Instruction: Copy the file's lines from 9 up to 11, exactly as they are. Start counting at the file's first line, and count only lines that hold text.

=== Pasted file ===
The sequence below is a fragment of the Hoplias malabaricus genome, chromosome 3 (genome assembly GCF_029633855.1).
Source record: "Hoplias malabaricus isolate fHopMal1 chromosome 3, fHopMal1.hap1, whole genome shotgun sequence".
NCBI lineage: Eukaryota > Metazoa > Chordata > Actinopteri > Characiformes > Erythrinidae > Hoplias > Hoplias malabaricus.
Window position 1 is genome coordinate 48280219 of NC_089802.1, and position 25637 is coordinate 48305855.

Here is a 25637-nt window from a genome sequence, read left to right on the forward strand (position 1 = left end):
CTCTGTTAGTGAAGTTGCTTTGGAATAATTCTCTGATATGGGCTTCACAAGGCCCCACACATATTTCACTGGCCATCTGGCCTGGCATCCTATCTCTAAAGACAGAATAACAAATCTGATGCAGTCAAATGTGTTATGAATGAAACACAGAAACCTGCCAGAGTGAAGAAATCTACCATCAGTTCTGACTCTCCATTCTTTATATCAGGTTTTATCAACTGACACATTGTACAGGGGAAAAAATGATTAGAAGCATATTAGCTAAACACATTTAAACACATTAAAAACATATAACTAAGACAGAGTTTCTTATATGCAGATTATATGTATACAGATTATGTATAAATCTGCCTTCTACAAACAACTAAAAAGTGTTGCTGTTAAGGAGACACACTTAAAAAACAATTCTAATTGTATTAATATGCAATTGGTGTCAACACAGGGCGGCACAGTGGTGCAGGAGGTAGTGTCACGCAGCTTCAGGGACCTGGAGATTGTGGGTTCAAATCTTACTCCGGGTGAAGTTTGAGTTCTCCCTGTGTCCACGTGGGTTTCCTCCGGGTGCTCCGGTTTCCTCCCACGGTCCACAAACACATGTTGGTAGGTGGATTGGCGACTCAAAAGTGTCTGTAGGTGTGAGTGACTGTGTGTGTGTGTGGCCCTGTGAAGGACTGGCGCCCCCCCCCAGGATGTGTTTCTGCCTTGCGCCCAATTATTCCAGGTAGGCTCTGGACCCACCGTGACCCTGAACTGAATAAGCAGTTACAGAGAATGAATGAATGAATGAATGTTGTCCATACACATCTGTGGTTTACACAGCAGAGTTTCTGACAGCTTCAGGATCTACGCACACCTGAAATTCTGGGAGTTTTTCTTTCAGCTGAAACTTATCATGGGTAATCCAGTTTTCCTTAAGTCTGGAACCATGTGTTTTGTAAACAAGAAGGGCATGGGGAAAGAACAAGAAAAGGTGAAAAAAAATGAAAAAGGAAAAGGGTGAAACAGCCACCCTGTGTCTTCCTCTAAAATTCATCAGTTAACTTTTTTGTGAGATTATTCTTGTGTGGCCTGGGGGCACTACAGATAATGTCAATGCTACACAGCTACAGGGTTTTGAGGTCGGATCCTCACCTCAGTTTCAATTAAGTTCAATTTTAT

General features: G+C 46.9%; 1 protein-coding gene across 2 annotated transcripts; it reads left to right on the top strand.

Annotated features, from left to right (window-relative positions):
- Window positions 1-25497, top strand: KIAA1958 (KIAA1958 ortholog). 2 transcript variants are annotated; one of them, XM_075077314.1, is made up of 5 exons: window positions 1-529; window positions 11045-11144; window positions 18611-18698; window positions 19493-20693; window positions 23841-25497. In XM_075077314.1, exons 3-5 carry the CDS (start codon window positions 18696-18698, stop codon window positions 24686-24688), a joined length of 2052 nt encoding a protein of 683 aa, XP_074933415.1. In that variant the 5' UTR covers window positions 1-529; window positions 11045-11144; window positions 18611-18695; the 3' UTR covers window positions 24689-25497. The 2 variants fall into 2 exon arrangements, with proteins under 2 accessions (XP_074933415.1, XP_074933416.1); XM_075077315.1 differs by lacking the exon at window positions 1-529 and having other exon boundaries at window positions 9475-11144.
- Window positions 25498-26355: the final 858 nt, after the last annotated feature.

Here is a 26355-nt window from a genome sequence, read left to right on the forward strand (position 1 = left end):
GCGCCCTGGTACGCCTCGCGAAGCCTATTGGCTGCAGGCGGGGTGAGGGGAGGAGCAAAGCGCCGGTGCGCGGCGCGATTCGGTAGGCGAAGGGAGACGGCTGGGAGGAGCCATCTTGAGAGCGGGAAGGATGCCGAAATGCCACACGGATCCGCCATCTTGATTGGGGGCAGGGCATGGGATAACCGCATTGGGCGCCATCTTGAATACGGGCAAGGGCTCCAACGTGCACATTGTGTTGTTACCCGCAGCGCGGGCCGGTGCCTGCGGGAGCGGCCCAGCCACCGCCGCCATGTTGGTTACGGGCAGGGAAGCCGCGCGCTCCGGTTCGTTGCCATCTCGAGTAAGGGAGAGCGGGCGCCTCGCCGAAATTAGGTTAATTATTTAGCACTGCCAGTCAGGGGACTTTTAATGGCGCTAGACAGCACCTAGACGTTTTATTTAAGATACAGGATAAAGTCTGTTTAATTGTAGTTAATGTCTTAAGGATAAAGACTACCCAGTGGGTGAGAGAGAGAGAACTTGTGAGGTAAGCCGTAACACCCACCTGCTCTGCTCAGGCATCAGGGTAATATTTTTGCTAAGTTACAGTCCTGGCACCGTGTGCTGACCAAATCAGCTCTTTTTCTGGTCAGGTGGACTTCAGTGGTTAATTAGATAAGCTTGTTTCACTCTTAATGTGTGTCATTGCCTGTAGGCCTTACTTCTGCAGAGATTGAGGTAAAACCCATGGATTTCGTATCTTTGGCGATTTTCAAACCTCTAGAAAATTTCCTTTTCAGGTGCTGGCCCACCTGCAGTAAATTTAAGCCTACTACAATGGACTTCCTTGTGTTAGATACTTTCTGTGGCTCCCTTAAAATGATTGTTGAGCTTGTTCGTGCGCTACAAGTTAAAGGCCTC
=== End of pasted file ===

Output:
- Window positions 1-25497, top strand: KIAA1958 (KIAA1958 ortholog). 2 transcript variants are annotated; one of them, XM_075077314.1, is made up of 5 exons: window positions 1-529; window positions 11045-11144; window positions 18611-18698; window positions 19493-20693; window positions 23841-25497. In XM_075077314.1, exons 3-5 carry the CDS (start codon window positions 18696-18698, stop codon window positions 24686-24688), a joined length of 2052 nt encoding a protein of 683 aa, XP_074933415.1. In that variant the 5' UTR covers window positions 1-529; window positions 11045-11144; window positions 18611-18695; the 3' UTR covers window positions 24689-25497. The 2 variants fall into 2 exon arrangements, with proteins under 2 accessions (XP_074933415.1, XP_074933416.1); XM_075077315.1 differs by lacking the exon at window positions 1-529 and having other exon boundaries at window positions 9475-11144.
- Window positions 25498-26355: the final 858 nt, after the last annotated feature.

Here is a 26355-nt window from a genome sequence, read left to right on the forward strand (position 1 = left end):